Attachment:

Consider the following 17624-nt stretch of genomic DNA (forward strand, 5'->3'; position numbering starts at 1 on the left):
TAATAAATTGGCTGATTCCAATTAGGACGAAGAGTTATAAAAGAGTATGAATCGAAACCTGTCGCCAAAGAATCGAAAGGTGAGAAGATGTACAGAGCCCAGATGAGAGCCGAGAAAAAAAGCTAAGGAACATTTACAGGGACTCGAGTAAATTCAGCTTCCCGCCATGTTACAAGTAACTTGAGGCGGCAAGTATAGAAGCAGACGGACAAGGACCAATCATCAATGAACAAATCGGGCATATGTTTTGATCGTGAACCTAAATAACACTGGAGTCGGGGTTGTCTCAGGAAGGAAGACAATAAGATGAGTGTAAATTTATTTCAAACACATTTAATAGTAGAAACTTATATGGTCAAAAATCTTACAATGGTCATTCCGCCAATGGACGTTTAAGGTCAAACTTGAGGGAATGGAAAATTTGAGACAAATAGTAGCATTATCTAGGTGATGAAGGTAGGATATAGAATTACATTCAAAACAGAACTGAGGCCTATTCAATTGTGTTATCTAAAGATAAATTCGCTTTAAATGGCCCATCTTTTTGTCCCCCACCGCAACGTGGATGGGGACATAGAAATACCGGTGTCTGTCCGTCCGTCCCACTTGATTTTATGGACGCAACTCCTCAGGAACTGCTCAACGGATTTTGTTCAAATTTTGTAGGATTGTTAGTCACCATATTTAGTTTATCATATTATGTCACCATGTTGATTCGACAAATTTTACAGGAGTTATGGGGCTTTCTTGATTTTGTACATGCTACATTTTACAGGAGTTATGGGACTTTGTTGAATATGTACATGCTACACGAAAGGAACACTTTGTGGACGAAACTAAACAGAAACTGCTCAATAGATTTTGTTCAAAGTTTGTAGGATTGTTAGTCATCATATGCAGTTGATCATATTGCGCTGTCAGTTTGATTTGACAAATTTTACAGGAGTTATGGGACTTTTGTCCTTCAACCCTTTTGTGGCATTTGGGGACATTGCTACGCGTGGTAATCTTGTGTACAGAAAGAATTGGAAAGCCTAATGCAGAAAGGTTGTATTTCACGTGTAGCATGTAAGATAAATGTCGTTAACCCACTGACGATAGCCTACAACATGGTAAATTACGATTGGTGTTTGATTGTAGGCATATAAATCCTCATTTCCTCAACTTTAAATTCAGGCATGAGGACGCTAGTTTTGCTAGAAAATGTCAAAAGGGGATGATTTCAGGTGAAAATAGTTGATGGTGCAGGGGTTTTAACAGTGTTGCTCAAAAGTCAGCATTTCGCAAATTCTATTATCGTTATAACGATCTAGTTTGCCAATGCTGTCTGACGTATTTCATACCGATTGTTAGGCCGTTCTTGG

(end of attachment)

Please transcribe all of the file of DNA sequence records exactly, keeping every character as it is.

Consider the following 17624-nt stretch of genomic DNA (forward strand, 5'->3'; position numbering starts at 1 on the left):
TAATAAATTGGCTGATTCCAATTAGGACGAAGAGTTATAAAAGAGTATGAATCGAAACCTGTCGCCAAAGAATCGAAAGGTGAGAAGATGTACAGAGCCCAGATGAGAGCCGAGAAAAAAAGCTAAGGAACATTTACAGGGACTCGAGTAAATTCAGCTTCCCGCCATGTTACAAGTAACTTGAGGCGGCAAGTATAGAAGCAGACGGACAAGGACCAATCATCAATGAACAAATCGGGCATATGTTTTGATCGTGAACCTAAATAACACTGGAGTCGGGGTTGTCTCAGGAAGGAAGACAATAAGATGAGTGTAAATTTATTTCAAACACATTTAATAGTAGAAACTTATATGGTCAAAAATCTTACAATGGTCATTCCGCCAATGGACGTTTAAGGTCAAACTTGAGGGAATGGAAAATTTGAGACAAATAGTAGCATTATCTAGGTGATGAAGGTAGGATATAGAATTACATTCAAAACAGAACTGAGGCCTATTCAATTGTGTTATCTAAAGATAAATTCGCTTTAAATGGCCCATCTTTTTGTCCCCCACCGCAACGTGGATGGGGACATAGAAATACCGGTGTCTGTCCGTCCGTCCCACTTGATTTTATGGACGCAACTCCTCAGGAACTGCTCAACGGATTTTGTTCAAATTTTGTAGGATTGTTAGTCACCATATTTAGTTTATCATATTATGTCACCATGTTGATTCGACAAATTTTACAGGAGTTATGGGGCTTTCTTGATTTTGTACATGCTACATTTTACAGGAGTTATGGGACTTTGTTGAATATGTACATGCTACACGAAAGGAACACTTTGTGGACGAAACTAAACAGAAACTGCTCAATAGATTTTGTTCAAAGTTTGTAGGATTGTTAGTCATCATATGCAGTTGATCATATTGCGCTGTCAGTTTGATTTGACAAATTTTACAGGAGTTATGGGACTTTTGTCCTTCAACCCTTTTGTGGCATTTGGGGACATTGCTACGCGTGGTAATCTTGTGTACAGAAAGAATTGGAAAGCCTAATGCAGAAAGGTTGTATTTCACGTGTAGCATGTAAGATAAATGTCGTTAACCCACTGACGATAGCCTACAACATGGTAAATTACGATTGGTGTTTGATTGTAGGCATATAAATCCTCATTTCCTCAACTTTAAATTCAGGCATGAGGACGCTAGTTTTGCTAGAAAATGTCAAAAGGGGATGATTTCAGGTGAAAATAGTTGATGGTGCAGGGGTTTTAACAGTGTTGCTCAAAAGTCAGCATTTCGCAAATTCTATTATCGTTATAACGATCTAGTTTGCCAATGCTGTCTGACGTATTTCATACCGATTGTTAGGCCGTTCTTGG